It’s easy to root for the little guy. Whether we are rooting for Rudy Ruettiger to take the field in Rudy, or for inventor Robert Kearns when he takes on Big Auto in the movie Flash of Genius (the Rudy equivalent for patent attorneys), we root for success stories. A truly American success story is an invention that allows the smallest inventor to compete with the largest corporation. Unfortunately, while individual inventors dream about inventing the next big thing, the costs and fees involved in filing a patent application often make these dreams prohibitively expensive. According to the United States Patent and Trademark Office (“USPTO”), less than 20% of the patents granted in 2011 were awarded to so-called small entities, individuals or businesses with less than 500 employees. How is the little guy supposed to compete? The USPTO and the American Invents Act (“AIA”) have offered a few avenues to make it a bit easier for Rudy to get into the game.
Beginning in March 2013, a new class of entities, micro-entities, will be entitled to a 75% reduction of certain fees. A micro-entity can now file a patent application for $400 in filing fees compared to $1,260 for a large entity.
A micro-entity has strict requirements. A micro-entity must: 1) qualify as a small entity, discussed below, 2) not have been named as an inventor in more than four previously filed patent applications excluding applications filed during the course of employment and which were assigned to the employer, 3) not have a gross income exceeding 3 times the median household income or about $150,000 based on 2011 figures, and 4) not have assigned or conveyed the interest to a person or entity having an income exceeding 3 times the median household income. Thus, if your gross income is less than about $150,000 and if you have not been named as an inventor in four previously filed applications, you may qualify as a micro-entity. Additionally, regardless of income level, if you obtain a majority of your income from an institution of higher education or if you have assigned or are under an obligation to assign the interest in the application to an institute of higher learning, you may qualify as a micro-entity.
Each applicant and each party holding an interest in the application must independently qualify for the micro-entity status. Once established, the micro-entity status remains in effect until it is changed by the Applicant, so the Applicant should verify their status on a yearly basis.
Even if you don’t qualify as a micro entity, you may qualify as a small entity. A small entity includes individuals, non-profits, and businesses with less than 500 employees. Small entities are entitled to a 50% reduction in certain filing fees. As an example, the filing fees for a patent application of a large entity are currently $1,260, whereas the filing fees for a patent application of a small entity are currently $533. While there is a financial incentive to try to qualify as a micro entity or small entity, you should be very candid with your patent attorney to make sure you pay the correct filing fees. Penalties for fraudulently qualifying for a micro-entity or small entity discount can include termination of the patent.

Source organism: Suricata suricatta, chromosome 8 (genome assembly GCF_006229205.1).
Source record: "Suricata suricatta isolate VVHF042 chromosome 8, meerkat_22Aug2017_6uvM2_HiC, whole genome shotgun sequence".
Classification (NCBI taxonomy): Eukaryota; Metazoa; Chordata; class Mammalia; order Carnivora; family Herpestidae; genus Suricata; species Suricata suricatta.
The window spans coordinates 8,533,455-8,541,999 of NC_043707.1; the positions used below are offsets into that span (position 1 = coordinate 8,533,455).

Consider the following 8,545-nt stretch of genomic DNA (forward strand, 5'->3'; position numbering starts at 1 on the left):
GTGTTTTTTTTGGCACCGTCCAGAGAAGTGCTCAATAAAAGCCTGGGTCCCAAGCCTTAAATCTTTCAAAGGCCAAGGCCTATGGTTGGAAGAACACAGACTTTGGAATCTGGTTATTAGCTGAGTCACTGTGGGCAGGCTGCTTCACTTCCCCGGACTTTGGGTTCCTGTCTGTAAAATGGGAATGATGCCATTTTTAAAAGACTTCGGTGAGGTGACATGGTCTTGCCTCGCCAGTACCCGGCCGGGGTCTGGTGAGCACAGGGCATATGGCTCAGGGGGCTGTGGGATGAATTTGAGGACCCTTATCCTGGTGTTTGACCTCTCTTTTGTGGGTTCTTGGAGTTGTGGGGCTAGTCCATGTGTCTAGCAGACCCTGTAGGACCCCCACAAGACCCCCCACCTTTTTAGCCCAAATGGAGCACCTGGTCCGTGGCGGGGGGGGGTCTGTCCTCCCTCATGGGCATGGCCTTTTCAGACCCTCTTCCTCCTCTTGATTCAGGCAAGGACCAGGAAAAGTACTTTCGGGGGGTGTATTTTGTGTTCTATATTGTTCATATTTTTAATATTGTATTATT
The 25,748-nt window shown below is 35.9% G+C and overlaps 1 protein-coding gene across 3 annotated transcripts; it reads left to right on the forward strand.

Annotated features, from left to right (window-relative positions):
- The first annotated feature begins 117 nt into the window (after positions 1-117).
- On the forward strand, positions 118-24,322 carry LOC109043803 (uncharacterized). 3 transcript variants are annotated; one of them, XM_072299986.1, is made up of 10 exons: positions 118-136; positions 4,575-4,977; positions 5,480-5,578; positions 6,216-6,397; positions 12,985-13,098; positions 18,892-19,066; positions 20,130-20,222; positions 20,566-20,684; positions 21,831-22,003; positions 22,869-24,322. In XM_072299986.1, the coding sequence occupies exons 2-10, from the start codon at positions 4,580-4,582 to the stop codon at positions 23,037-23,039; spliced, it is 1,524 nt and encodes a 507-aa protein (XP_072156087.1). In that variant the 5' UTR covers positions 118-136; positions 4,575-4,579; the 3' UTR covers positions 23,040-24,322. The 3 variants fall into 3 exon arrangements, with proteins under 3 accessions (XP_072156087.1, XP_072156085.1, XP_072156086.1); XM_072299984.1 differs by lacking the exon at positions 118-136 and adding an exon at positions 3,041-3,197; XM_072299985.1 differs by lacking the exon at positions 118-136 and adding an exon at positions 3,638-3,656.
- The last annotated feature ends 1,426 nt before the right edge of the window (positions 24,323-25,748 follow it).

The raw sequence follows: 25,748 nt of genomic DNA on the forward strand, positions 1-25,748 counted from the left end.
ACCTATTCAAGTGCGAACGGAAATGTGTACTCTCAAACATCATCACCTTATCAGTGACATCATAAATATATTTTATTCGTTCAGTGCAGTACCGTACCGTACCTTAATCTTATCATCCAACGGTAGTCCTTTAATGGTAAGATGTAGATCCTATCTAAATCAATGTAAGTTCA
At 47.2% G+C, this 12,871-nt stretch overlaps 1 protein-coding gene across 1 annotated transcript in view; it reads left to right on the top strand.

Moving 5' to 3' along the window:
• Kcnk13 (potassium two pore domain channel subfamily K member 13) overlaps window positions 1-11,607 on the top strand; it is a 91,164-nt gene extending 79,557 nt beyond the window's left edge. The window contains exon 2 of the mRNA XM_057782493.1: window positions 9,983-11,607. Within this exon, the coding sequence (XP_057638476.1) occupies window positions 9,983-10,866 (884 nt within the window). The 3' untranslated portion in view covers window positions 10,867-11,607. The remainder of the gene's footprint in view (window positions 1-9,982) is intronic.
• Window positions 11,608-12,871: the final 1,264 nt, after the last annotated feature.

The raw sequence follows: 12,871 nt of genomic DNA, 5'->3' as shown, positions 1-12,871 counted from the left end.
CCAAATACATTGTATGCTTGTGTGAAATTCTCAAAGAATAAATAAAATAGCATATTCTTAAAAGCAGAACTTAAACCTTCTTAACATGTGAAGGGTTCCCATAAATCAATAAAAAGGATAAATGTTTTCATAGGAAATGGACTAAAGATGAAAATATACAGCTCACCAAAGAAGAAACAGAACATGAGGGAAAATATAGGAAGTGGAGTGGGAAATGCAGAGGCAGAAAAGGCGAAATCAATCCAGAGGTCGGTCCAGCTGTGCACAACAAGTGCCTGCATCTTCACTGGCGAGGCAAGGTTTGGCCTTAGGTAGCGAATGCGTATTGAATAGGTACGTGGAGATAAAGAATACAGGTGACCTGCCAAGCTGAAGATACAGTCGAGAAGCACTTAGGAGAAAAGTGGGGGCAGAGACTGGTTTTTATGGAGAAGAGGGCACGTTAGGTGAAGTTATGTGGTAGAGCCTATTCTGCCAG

Extended Missing Parts Pilot Program
The Extended Missing Parts Pilot Program allows inventors the opportunity to delay payment of certain filing fees for up to one year. Sometimes inventors determine early on after filing that they are going to abandon the endeavor and do not want to proceed with the patent application. This program allows the inventor to “test the waters” before paying the filing fees in full. Without the pilot program, a small entity, discussed above, pays filing fees totalling $533 upon filing a patent application. With the pilot program, an inventor claiming priority to a provisional application is required to pay only $98 upon filing, and is allowed one year to pay the remainder. Because the initial fees and costs are often prohibitive, reducing the upfront costs will allow more individual inventors and small businesses to protect their ideas. The pilot program expires December 31, 2013.
The USPTO and AIA are providing avenues to ensure the dreams of small businesses and individual inventors remain a reality. If you believe any of the above may apply to you, please contact your patent attorney.
Bobby Braxton is an intellectual property attorney at Carstens & Cahoon. He prosecutes patents and trademarks and litigates intellectual property disputes. This blog is maintained by Carstens & Cahoon, LLP to inform readers of recent developments in intellectual property. Solely informational in nature, this blog is not intended to create an attorney-client relationship or to be used as a substitute for legal advice or opinions. For more information, please visit www.cclaw.com.by Bobby W. Braxton